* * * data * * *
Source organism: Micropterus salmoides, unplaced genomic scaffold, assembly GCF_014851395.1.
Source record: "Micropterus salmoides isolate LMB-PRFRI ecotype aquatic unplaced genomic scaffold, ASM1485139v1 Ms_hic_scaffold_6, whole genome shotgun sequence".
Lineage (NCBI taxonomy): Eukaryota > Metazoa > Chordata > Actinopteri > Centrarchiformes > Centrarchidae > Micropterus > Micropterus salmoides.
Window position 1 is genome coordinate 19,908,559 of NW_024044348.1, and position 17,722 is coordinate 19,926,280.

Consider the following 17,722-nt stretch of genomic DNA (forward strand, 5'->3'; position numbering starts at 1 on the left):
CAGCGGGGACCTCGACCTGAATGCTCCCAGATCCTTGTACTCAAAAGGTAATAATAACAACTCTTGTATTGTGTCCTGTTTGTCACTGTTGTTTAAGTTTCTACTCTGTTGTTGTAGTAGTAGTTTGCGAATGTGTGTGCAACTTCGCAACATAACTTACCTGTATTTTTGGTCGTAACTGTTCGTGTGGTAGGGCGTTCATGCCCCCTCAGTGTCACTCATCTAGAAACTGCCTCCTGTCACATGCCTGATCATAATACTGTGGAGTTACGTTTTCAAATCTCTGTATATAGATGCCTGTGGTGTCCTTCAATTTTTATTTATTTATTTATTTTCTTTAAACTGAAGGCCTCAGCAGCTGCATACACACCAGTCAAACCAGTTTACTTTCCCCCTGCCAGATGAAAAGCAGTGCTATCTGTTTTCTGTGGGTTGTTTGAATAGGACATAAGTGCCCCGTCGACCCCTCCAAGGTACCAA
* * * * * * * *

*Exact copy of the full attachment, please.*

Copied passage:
Source organism: Micropterus salmoides, unplaced genomic scaffold, assembly GCF_014851395.1.
Source record: "Micropterus salmoides isolate LMB-PRFRI ecotype aquatic unplaced genomic scaffold, ASM1485139v1 Ms_hic_scaffold_6, whole genome shotgun sequence".
Lineage (NCBI taxonomy): Eukaryota > Metazoa > Chordata > Actinopteri > Centrarchiformes > Centrarchidae > Micropterus > Micropterus salmoides.
Window position 1 is genome coordinate 19,908,559 of NW_024044348.1, and position 17,722 is coordinate 19,926,280.

Consider the following 17,722-nt stretch of genomic DNA (forward strand, 5'->3'; position numbering starts at 1 on the left):
CAGCGGGGACCTCGACCTGAATGCTCCCAGATCCTTGTACTCAAAAGGTAATAATAACAACTCTTGTATTGTGTCCTGTTTGTCACTGTTGTTTAAGTTTCTACTCTGTTGTTGTAGTAGTAGTTTGCGAATGTGTGTGCAACTTCGCAACATAACTTACCTGTATTTTTGGTCGTAACTGTTCGTGTGGTAGGGCGTTCATGCCCCCTCAGTGTCACTCATCTAGAAACTGCCTCCTGTCACATGCCTGATCATAATACTGTGGAGTTACGTTTTCAAATCTCTGTATATAGATGCCTGTGGTGTCCTTCAATTTTTATTTATTTATTTATTTTCTTTAAACTGAAGGCCTCAGCAGCTGCATACACACCAGTCAAACCAGTTTACTTTCCCCCTGCCAGATGAAAAGCAGTGCTATCTGTTTTCTGTGGGTTGTTTGAATAGGACATAAGTGCCCCGTCGACCCCTCCAAGGTACCAA